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The naked truth about Yale’s posture program

My first weeks at Yale in 1953 were filled with all sorts of interviews and tests, written and physical. I got through the written ones with no problems. The physical ones were a different story. Our class had to report to the Payne Whitney Gym, that temple of male physicality, to be sure we were fit enough to be Yalies. We had to do sit ups, pull-ups, short runs. I got through those, barely.

Speaking of barely, there was one test waiting for us that I had not expected. We were going to have to pass through Yale’s famous, or infamous, “posture screening.”

After the “easy” physical stuff, we were sent back to the lockers, told to disrobe, and then led naked to a nondescript door. As we waited in line, we were approached by either bursary boys or graduate students, whose job it was to tape thin black metal rods along our backs and chests as well as strategic points on our hips. Once “hooked up,” we moved one by one into a darkened, windowless room. When I entered the room, looking like a porcupine, I noticed a raised platform with full-length mirrors on three sides, much like the mirrors you see in clothing stores. I was told to step up on the platform, hold still. Suddenly, a burst of blinding lights flashed for a few seconds and a camera captured me in the round in all my nakedness!

“Next!” I moved off the platform. I asked one of the attendants what this was for, and he told me this was part of Yale’s posture program. “If you don’t pass, you’ll be enrolled in our posture improvement class.” Upon further questioning, I learned that the three-sided view these photographs provided revealed “posture defects” wherever the rods crossed, pinpointing areas needing “remediation.”

It was a humiliating experience, yet neither I nor any of my classmates questioned it. Just like the “poor little lambs,” we went along with it. Our fear of challenging Yale’s authority so early in our career trumped our feelings of embarrassment and the blatant invasion of our privacy.

Over the next few days, the naked pictures were the talk of the Old Campus. We tried to soften our embarrassment with humor. Everyone seemed to have a quip: “Do they come in wallet size? Mine wouldn’t fit in a wallet!” “Can I get it framed?” In time, the incident faded as the pressures of daily classes, quizzes, and term papers increased. It would make a good party story years later. Dick Cavett ’58 even made it part of his early stand-up act.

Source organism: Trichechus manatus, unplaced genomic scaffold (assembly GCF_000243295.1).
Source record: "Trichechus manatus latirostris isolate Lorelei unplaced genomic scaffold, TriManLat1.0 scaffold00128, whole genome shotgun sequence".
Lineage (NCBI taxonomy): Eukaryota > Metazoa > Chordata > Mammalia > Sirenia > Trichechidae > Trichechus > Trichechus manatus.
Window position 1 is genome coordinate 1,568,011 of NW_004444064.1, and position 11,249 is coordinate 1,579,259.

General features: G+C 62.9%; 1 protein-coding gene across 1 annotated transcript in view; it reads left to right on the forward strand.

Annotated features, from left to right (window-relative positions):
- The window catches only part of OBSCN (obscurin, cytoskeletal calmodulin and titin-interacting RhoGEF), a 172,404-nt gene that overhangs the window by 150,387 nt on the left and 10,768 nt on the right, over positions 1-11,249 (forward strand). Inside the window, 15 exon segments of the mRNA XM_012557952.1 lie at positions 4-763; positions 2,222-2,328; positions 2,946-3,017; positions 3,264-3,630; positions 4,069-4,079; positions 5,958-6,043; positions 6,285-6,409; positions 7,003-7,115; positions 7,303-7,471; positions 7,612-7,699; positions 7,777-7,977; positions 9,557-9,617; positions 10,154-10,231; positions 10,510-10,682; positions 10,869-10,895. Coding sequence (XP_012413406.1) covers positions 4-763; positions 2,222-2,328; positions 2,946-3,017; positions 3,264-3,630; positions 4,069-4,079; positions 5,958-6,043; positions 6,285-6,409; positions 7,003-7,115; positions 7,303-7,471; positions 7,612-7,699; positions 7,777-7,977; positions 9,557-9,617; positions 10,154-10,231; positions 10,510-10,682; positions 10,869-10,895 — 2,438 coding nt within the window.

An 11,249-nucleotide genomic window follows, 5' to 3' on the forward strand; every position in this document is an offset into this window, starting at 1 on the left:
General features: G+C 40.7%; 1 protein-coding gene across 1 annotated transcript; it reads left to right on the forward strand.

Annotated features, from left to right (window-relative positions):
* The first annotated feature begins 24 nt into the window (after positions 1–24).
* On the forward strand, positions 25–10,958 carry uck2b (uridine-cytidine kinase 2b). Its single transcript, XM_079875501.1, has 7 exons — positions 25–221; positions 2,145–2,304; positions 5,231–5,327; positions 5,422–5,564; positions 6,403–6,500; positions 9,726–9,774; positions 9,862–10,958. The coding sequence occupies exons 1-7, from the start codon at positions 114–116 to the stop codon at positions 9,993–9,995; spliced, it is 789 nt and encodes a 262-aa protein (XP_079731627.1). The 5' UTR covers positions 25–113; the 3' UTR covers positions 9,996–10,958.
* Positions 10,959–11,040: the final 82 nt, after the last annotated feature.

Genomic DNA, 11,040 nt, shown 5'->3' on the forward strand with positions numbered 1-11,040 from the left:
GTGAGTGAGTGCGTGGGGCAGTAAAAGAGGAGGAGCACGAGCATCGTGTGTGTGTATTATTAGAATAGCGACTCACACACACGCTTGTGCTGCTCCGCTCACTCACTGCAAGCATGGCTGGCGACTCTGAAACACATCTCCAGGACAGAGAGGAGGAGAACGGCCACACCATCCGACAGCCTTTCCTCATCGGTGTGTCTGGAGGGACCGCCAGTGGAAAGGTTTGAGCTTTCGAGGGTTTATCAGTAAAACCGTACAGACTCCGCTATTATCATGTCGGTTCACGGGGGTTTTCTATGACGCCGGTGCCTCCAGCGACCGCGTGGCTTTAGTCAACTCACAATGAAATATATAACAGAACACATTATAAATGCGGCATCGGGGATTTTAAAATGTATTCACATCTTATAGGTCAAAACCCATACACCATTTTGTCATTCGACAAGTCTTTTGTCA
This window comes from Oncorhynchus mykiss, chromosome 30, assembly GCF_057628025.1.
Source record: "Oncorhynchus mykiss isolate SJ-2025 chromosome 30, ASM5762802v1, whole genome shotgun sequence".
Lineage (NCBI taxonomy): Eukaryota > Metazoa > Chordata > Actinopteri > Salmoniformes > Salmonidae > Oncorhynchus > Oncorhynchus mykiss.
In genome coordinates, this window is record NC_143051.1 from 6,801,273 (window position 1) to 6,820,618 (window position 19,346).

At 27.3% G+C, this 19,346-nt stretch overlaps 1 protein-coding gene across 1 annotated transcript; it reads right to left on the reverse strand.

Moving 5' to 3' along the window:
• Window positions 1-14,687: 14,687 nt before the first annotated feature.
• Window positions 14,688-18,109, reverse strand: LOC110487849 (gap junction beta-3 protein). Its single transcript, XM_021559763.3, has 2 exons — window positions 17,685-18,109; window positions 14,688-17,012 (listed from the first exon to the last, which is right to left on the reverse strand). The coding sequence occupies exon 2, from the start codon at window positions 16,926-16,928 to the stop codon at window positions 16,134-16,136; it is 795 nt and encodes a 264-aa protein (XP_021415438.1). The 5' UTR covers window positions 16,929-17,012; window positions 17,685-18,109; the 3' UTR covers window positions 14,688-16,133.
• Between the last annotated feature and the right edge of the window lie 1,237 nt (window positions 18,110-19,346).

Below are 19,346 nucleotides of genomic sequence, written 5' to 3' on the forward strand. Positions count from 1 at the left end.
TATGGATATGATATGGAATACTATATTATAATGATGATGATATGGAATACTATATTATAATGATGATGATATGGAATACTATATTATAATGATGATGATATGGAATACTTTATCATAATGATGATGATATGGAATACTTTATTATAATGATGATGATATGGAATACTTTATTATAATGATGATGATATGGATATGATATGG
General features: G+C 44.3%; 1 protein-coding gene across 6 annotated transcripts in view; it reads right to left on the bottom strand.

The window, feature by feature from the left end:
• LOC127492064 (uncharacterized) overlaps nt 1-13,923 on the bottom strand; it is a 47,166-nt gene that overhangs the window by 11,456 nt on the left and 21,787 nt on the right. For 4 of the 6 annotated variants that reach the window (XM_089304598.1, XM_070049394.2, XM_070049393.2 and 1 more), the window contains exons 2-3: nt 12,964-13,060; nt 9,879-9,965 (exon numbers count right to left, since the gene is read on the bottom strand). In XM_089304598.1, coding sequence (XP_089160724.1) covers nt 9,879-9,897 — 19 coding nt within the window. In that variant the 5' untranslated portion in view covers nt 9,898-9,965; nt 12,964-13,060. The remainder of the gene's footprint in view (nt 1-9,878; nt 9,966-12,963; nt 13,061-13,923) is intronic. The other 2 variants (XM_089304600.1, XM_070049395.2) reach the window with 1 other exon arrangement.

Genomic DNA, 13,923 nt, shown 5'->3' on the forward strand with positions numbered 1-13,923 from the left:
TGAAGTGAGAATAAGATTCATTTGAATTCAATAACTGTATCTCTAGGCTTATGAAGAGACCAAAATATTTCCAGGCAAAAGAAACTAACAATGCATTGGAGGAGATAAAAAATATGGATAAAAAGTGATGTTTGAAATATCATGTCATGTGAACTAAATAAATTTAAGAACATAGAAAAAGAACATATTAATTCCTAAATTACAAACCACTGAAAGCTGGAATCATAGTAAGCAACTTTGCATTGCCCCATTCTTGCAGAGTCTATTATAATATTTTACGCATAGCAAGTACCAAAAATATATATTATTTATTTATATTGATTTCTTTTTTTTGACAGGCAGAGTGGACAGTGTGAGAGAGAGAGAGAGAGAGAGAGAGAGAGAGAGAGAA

It was not until a New York Times Magazine article (“The Great Ivy League Nude Posture Photo Scandal”), by Yale graduate Ron Rosenbaum ’68, appeared in 1995 that I learned that the photos of Yale’s prominent graduates and future celebrities, professionals, business leaders and politicians—and me—were hidden away in files to be “studied” for things other than posture defects.

Yale and the Ivy League were not alone in these intrusions into privacy, Rosenbaum reported. The “Seven Sisters” schools took their share of student nude photos, including those of future politicians, writers, and celebrities.

The program had been in existence since the ’40s. There was widespread speculation that the photos were part of a study to map the morphological characteristics of a super race—shades of the Nazis. Rosenbaum quotes from a letter to the Times by Yale art history professor George Hersey ’54MFA, ’64PhD, suggesting this theory: “The reigning school of the time, presided over by E. A. Hooton of Harvard and W. H. Sheldon”—who directed an institute for physique studies at Columbia University—“held that a person’s body, measured and analyzed, could tell much about intelligence, temperament, moral worth and probable future achievement. The inspiration came from the founder of social Darwinism, Francis Galton, who proposed such a photo archive for the British population.” Rosenbaum went on to speculate: “The Nazis compiled similar archives analyzing the photos for racial as well as characterological content (as did Hooton).”

Others, including the tobacco industry, believed that these photos might be used to identify body types of men more likely to smoke cigarettes.

The photography was discontinued in the late ’60s after word got out that pictures of naked Vassar women had been stolen and were circulating outside the academic world. More sensitive and responsible administrators ended the program and attempted to destroy the stores of naked student photos. But not all photos were destroyed. Some, including those from numerous Yale classes, wound up in some dark corner of the Smithsonian Institute, where they remained until after Rosenbaum’s revelations.

Unfortunately, I failed the photo shoot and was assigned to the remedial posture program headed by Delaney Kiphuth ’41, son of Bob Kiphuth, Yale’s renowned swim coach. As hard as he tried to straighten our backs, most of us clung to the casual Yale slouch. _____________________________________________

The Yale Alumni Magazine is published by Yale Alumni Publications Inc., an alumni-based nonprofit that is not run by Yale University. Its content does not necessarily reflect the views of the university administration.

Filed under posture photos, Ron Rosenbaum, Dick Cavett
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